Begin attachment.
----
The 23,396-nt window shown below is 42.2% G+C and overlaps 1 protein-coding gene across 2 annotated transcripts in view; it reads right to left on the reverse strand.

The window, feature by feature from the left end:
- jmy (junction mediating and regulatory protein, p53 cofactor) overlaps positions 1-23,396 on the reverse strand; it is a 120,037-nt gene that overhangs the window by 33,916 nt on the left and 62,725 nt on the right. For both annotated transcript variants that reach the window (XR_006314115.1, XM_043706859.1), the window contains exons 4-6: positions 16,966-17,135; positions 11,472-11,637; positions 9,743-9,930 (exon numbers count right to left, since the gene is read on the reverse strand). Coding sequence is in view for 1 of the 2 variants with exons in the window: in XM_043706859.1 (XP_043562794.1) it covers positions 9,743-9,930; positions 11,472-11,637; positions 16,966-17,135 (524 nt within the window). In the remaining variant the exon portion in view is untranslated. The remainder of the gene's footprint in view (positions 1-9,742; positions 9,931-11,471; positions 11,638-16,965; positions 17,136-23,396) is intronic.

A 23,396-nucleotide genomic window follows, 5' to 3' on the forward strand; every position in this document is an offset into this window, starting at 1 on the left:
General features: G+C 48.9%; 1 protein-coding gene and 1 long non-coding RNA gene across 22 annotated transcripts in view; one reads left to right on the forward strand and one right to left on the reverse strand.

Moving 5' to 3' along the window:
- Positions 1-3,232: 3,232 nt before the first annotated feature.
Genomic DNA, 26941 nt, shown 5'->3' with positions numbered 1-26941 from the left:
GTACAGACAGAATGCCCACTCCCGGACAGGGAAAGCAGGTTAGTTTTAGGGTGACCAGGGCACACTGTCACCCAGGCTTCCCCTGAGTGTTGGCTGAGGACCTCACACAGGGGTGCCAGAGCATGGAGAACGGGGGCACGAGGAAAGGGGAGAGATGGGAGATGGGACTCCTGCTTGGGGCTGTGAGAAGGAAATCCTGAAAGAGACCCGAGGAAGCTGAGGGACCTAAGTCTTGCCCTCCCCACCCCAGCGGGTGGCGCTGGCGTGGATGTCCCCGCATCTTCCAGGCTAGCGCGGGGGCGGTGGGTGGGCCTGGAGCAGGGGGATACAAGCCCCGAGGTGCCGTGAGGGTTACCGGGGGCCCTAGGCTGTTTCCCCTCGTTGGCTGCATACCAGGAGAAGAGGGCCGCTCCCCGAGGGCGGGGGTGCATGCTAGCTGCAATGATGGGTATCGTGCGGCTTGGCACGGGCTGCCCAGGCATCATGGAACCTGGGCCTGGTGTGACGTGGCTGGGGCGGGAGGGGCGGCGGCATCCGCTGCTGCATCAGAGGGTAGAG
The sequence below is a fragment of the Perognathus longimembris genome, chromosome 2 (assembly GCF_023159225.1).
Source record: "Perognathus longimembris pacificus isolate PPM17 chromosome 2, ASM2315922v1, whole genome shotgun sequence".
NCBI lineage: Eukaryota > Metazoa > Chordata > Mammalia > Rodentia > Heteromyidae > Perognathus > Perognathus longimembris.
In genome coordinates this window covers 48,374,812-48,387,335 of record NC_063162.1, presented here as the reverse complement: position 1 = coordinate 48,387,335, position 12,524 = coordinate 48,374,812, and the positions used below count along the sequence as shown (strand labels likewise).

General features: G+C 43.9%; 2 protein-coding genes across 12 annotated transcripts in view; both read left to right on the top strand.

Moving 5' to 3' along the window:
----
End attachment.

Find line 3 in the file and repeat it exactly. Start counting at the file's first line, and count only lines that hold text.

- jmy (junction mediating and regulatory protein, p53 cofactor) overlaps positions 1-23,396 on the reverse strand; it is a 120,037-nt gene that overhangs the window by 33,916 nt on the left and 62,725 nt on the right. For both annotated transcript variants that reach the window (XR_006314115.1, XM_043706859.1), the window contains exons 4-6: positions 16,966-17,135; positions 11,472-11,637; positions 9,743-9,930 (exon numbers count right to left, since the gene is read on the reverse strand). Coding sequence is in view for 1 of the 2 variants with exons in the window: in XM_043706859.1 (XP_043562794.1) it covers positions 9,743-9,930; positions 11,472-11,637; positions 16,966-17,135 (524 nt within the window). In the remaining variant the exon portion in view is untranslated. The remainder of the gene's footprint in view (positions 1-9,742; positions 9,931-11,471; positions 11,638-16,965; positions 17,136-23,396) is intronic.